Video

Video 'New York' Magazine Features 35 Cosby Accusers

The latest issue of 'New York' magazine features 35 women who say they were drugged and raped by film and television celebrity Bill Cosby. The women are aged from 44 to 80 and come from different walks of life and races. The magazine interviewed each of them separately, but Zlatica Hoke reports their stories are similar.
Video

Video US Calls Fight Against Human Trafficking a Must Win

The United States is promising not to give up its fight against what Secretary of State John Kerry calls the “scourge” of modern slavery. Officials released the country’s annual human trafficking report Monday – a report that’s being met with some criticism. VOA’s National Security correspondent Jeff Seldin has more from the State Department.
Video

Video Iran Nuclear Pact Wins Few New US Congressional Backers

Later this week, President Barack Obama returns from a trip to Africa to confront a U.S. Congress roiled by the nuclear accord with Iran, an agreement that has received the blessing of the U.N. Security Council. Days of intensive lobbying and testimony by top administration officials have won few new congressional supporters of the pact. VOA’s Michael Bowman reports.
Video

Video Washington DC Underground Streetcar Station to Become Arts Venue

Abandoned more than 50 years ago, the underground streetcar station in Washington D.C.’s historic DuPont Circle district is about to be reborn. The plan calls for turning the spacious underground platforms - once meant to be a transportation hub, - into a unique space for art exhibitions, presentations, concerts and even a film set. Roman Mamonov has more from beneath the streets of the U.S. capital. Joy Wagner narrates his report.
Video

Video Europe’s Twin Crises Collide in Greece as Migrant Numbers Soar

Greece has replaced Italy as the main gateway for migrants into Europe, with more than 100,000 arrivals in the first six months of 2015. Many want to move further into Europe and escape Greece’s economic crisis, but they face widespread dangers on the journey overland through the Balkans. VOA's Henry Ridgwell reports.
Video

Video Stink Intensifies as Lebanon’s Trash Crisis Continues

After the closure of a major rubbish dump a week ago, the streets of Beirut are filling up with trash. Having failed to draw up a plan B, politicians are struggling to deal with the problem. John Owens has more for VOA from Beirut.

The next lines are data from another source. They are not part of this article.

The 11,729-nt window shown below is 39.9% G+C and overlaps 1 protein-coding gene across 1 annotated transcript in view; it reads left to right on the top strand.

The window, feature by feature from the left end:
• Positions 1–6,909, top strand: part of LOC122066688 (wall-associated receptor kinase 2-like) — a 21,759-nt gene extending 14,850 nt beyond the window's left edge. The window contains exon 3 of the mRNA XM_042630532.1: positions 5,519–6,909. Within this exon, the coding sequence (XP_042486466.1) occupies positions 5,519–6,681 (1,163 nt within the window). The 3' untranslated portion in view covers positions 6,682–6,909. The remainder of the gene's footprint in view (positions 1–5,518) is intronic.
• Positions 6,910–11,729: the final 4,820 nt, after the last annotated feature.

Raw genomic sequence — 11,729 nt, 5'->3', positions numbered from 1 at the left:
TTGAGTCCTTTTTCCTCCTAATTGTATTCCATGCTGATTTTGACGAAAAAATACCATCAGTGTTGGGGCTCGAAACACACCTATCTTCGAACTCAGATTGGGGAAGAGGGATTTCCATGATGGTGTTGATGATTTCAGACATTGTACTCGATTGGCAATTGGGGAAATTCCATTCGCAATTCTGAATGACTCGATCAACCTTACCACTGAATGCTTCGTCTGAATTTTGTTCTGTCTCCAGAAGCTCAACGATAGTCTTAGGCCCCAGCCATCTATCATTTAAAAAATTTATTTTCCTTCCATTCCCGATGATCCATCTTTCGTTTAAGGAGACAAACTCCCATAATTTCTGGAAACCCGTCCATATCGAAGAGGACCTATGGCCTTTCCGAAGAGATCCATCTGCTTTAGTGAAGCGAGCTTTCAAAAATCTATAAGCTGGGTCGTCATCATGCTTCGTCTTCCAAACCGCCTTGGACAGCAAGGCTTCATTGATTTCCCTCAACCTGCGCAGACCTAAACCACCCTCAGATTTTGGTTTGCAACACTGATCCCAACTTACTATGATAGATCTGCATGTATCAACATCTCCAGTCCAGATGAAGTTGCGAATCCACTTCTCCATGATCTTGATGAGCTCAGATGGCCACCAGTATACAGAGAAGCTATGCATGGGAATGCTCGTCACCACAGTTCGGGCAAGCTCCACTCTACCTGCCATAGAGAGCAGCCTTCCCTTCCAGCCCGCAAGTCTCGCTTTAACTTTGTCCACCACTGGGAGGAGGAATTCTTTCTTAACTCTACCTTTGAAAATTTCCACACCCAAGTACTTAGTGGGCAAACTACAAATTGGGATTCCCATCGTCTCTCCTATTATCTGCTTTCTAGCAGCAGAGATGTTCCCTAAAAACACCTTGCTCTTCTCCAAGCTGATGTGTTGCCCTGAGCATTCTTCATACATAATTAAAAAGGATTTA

Video

Video Paris Rolls Out Blueprint to Fight Climate Change

A U.N. climate conference in December aims to produce an ambitious agreement to fight heat-trapping greenhouse gases. But many local governments are not waiting, and have drafted their own climate action plans. That’s the case with Paris — which is getting special attention, since it’s hosting the climate summit. Lisa Bryant takes a look for VOA at the transformation of the French capital into an eco-city.
Video

Video Racially Diverse Spider-Man Takes Center Stage

Whether it’s in a comic book or on the big screen, fans have always known the man behind the Spider-Man mask as Peter Parker. But that is changing, at least in the comic book world. Marvel Comics announced that a character called Miles Morales will replace Peter Parker as Spider-Man in a new comic book series. He is half Latino, half African American, and he is quite popular among comic book fans. Correspondent Elizabeth Lee reports from Los Angeles.
Video

Video Critics of Japan Defense Policy Focus on Okinawa

In Okinawa, many locals have long complained that Tokyo places an unfair burden on the tiny island by locating most of Japan's U.S. military bases there. As Japan's government moves toward strengthening and expanding the country's defense policies, opponents of those plans are joining local protesters in Okinawa, voicing concern about where the country is headed. VOA’s Brian Padden reports from Okinawa.
Video

Video IS Uses Chemical Weapons in Syrian Attack

Islamic State militants have added a new weapon in their arsenal of fear: chemical weapons. VOA Kurdish service reporter Zana Omer was on the scene within hours of a recent attack in Hasakah, Syria, and has details of the subsequent investigation, in this report narrated by Miguel Amaya.
Video

Video Historic Symbol Is Theme of Vibrant New Show

A new exhibit in Washington is paying tribute to the American flag with a wide and eclectic selection of artwork that uses the historic symbol as its central theme. VOA’s Julie Taboh was at the DC Chamber of Commerce for the show’s opening.

VOA Blogs